Heart failure

Landmark new heart failure definition will change diagnosis and treatment

A new international consensus statement has redefined the classification and staging of heart failure into a more standardised and rational system and is being described as a ‘landmark’  change in the diagnosis and management of the condition.

The new document “Universal Definition and Classification of Heart Failure” has been developed by the Heart Failure Society of America and the Heart Failure Association of the European Society of Cardiology, and has been endorsed by international professional groups including the CSANZ.

Its authors said new definitions were long overdue because the current system was inconsistent, sometimes based on diagnosis and sometimes on haemodynamics. The new system provides a comprehensive but simple framework of heart failure based on revised staging A to D for severity, with stage B now representing “pre-heart failure” (no current or prior symptoms but evidence of abnormal structural, functional, or biomarker measures) and stage C now inclusive of heart failure in remission and persistent heart failure.

The new universal definition of heart failure is: “a clinical syndrome with symptoms and or signs caused by a structural and/or functional cardiac abnormality and corroborated by elevated natriuretic peptide levels and or objective evidence of pulmonary or systemic congestion.”

The four stages of HF are:

At-risk for HF (Stage A): people at risk for HF but without current or prior symptoms or signs of HF and without structural or biomarkers evidence of heart disease.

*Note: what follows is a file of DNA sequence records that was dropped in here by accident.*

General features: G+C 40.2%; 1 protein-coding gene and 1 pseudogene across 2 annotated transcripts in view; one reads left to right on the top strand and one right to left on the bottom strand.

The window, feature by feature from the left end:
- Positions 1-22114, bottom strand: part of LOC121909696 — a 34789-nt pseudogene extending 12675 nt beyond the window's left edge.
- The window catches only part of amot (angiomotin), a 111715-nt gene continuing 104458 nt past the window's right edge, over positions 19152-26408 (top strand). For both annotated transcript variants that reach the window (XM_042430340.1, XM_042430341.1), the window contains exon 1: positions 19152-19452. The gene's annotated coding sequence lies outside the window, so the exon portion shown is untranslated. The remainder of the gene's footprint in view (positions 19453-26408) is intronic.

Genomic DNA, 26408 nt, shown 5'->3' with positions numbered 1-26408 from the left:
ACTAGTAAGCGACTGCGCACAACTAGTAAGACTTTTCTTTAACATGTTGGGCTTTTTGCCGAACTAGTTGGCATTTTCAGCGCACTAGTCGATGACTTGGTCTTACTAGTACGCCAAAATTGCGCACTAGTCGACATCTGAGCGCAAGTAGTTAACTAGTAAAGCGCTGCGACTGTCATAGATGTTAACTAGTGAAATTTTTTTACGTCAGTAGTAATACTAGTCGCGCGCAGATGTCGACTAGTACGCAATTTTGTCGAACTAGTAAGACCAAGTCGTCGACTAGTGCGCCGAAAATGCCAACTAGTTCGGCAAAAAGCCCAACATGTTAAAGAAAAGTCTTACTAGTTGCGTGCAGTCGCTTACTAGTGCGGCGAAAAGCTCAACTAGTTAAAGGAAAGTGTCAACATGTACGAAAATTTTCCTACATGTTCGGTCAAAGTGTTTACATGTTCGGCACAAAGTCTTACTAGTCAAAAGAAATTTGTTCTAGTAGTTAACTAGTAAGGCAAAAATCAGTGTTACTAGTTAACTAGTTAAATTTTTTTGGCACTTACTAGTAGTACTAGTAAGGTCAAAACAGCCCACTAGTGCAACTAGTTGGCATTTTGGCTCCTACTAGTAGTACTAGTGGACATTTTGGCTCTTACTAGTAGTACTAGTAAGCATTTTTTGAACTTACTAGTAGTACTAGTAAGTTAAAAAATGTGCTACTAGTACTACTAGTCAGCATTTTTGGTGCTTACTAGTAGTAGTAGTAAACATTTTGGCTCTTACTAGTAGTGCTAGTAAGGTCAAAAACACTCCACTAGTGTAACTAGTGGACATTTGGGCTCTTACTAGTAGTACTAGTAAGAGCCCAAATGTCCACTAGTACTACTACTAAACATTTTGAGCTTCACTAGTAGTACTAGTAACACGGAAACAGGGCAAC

Pre-HF (Stage B): patients without current or prior symptoms or signs of HF, but evidence of structural heart disease or abnormal cardiac function, or elevated natriuretic peptide levels.

HF (Stage C): patients with current or prior symptoms and/or signs of HF caused by a structural and/or functional cardiac abnormality.

Advanced HF (Stage D): patients with severe symptoms and/or signs of HF at rest, recurrent hospitalizations despite guideline-directed management and therapy (GDMT), refractory or intolerant to GDMT, requiring advanced therapies such as consideration for transplant, mechanical circulatory support, or palliative care.

The new consensus statement also proposes a new classification of HF based on ejection fraction, corresponding  to define groups where treatment differs.

The four revised classifications are:

HF with reduced EF (HFrEF):  HF with an LVEF of ≤40%;

HF with mildly reduced EF (HFmrEF):  HF with an LVEF of 41-49%;

HF with preserved EF (HFpEF): HF with an LVEF of ≥50%;

HF with improved EF (HFimpEF): HF with a baseline LVEF of ≤40%, a ≥10-point increase from baseline LVEF, and a second measurement of LVEF of >40%.

The authors say they hope the new definitions will also assist non-cardiologists, particularly in the early identification of at-risk patients and provision of interventions to  prevent or delay the development of HF/

They said it was critically important “to recognize that pre-HF patients, such as asymptomatic patients with elevated natriuretic peptide levels likely will require referral to a cardiologist for further diagnostic and treatment strategies to prevent progression of HF; that the diagnosis and timely treatment of HF should not be missed or delayed in patients with symptoms and signs of HF; and that elevated natriuretic peptide levels or patients with evidence of systemic or pulmonary congestion/elevated filling pressures, and patients with advanced HF would be considered for referral to HF specialists according to their goals.”

An accompanying commentary described the new definition as a landmark and a “tremendous opportunity (and responsibility) to fully address [the definition’s] potential impact for the future of heart failure clinical care, research, and advocacy.”

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